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Title The Adoption of Late Roman Architectural Principles that Reflect Political Concepts by Early Christian Architecture.
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About author Karelin, Dmitry Alexeevich — Ph. D., associate professor. Moscow Institute of Architecture (State Academy) (MARCHI), Rozhdestvenka Str., 11/4–1–4, 107031 Moscow, Russian Federation.
In the section Art of the Ancient World DOI10.18688/aa166-1-8
Year 2016 Volume 6 Pages 8497
Type of article RAR Index UDK 72.032 Index BBK 85.11

The paper is devoted to several architectural principles and building types, which were typical for Late Roman architecture, reflected Roman political concepts and in uenced early Christian architecture. A. Grabar proved that many motifs of Late Roman art, which were inspired by the culture of ancient Near East, influenced the early Christian iconography. However, now the architectural theory mainly rests on the ideas of R. Krautheimer and J. Ward-Perkins that early Christian architecture practically had no links with Late Roman pagan buildings. Nevertheless, it seems that these links could occur in architecture too. It is necessary to take a look at three main points. The first one is the usage of halls with apsidal ends, which were typical both for pagan and for Christian architecture in the 3th–4th centuries and for luxurious palaces and villas of Late Roman nobles. The present tendency could be linked with new religious and political concepts of tetrarchy. In turn, they were probably founded on the ideas of ancient Near Eastern kingship and corresponded with new hierarchical organization of ruling class mainly consisted of former military officers. Secondly, it is important to examine such architectural element as tetrastyle. It had a wide usage during the rst tetrarchy and associated with the idea of concordia — harmony between four co-rulers. Thirdly, the origin of Christian ciborium as an architectural element is of peculiar interest. Thanks to the wide numismatic evidence, it is known that the baldachin rests on four supports and is covered by a at roof. A cylindrical vault, or a cupola, was one of the attributes of God or divine ruler representation. This motif could have come to Roman culture from the architecture of ancient Egypt and ancient Near East. The examination of these motifs, which exercised in uence upon some peculiarities of the early Christian architecture with the authoritative and religious concepts, which they expressed, could be very fruitful and important for the theory of architecture.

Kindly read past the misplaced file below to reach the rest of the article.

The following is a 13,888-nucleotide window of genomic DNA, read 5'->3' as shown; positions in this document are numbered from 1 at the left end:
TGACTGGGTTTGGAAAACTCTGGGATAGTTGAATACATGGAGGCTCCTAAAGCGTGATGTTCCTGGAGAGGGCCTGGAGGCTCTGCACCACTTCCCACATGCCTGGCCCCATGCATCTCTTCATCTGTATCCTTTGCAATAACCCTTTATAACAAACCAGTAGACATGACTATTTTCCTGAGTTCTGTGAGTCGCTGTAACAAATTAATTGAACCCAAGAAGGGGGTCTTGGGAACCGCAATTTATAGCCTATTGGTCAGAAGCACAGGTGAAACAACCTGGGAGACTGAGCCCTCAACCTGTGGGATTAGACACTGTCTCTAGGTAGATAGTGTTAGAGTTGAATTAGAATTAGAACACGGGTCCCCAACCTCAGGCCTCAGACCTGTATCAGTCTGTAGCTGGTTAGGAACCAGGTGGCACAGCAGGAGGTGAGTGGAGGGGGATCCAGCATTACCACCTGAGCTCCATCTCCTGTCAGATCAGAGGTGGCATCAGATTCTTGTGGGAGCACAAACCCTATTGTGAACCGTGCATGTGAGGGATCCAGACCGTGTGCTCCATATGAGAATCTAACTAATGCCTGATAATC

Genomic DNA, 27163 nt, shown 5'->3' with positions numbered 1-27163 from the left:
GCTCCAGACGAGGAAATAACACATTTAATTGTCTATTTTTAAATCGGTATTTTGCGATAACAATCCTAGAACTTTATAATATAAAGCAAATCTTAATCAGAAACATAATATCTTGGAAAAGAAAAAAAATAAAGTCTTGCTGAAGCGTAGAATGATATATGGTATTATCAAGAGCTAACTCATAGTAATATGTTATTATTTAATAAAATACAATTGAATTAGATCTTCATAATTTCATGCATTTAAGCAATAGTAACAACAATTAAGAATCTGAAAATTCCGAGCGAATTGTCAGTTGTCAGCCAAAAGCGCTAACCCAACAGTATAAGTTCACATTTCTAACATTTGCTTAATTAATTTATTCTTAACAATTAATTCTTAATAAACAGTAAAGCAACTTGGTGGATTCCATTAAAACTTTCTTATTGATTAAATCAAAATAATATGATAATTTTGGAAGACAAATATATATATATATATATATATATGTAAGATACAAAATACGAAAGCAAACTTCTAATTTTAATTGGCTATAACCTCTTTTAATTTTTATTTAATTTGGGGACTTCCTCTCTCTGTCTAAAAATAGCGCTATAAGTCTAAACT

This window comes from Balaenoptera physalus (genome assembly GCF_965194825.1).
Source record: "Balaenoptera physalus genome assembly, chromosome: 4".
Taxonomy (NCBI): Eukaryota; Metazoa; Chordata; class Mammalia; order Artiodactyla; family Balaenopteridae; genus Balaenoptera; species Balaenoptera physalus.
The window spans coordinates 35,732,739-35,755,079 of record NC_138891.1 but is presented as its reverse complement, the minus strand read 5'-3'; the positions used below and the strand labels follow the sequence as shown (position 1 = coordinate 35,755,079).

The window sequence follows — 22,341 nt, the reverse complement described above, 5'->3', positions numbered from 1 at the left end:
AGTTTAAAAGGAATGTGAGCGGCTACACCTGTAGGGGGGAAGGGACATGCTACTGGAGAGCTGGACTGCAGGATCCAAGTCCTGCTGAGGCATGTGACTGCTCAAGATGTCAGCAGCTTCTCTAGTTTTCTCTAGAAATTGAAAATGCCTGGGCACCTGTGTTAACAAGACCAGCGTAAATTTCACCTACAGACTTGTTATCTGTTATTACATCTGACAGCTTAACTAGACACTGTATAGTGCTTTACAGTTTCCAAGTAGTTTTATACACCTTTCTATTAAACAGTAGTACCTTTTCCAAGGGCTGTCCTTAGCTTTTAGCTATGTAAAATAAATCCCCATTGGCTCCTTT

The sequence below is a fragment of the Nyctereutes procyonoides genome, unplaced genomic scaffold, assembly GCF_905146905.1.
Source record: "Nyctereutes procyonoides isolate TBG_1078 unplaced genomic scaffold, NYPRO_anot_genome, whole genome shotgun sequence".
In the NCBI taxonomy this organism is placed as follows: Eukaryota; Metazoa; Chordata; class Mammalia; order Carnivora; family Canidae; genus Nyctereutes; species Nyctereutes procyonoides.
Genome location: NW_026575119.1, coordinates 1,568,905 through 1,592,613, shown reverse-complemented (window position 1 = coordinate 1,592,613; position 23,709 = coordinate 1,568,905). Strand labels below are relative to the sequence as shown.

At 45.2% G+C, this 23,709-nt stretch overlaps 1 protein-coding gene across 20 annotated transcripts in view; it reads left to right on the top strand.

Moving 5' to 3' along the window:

Reference Dmitry Karelin. The Adoption of Late Roman Architectural Principles that Reflect Political Concepts by Early Christian Architecture.. Actual Problems of Theory and History of Art: Collection of articles. Vol. 6. Eds: Anna V. Zakharova, Svetlana V. Maltseva, Ekaterina Yu. Stanyukovich-Denisova. St. Petersburg, NP-Print Publ., 2016, pp. 84–97. ISSN 2312-2129.
Publication Article language russian
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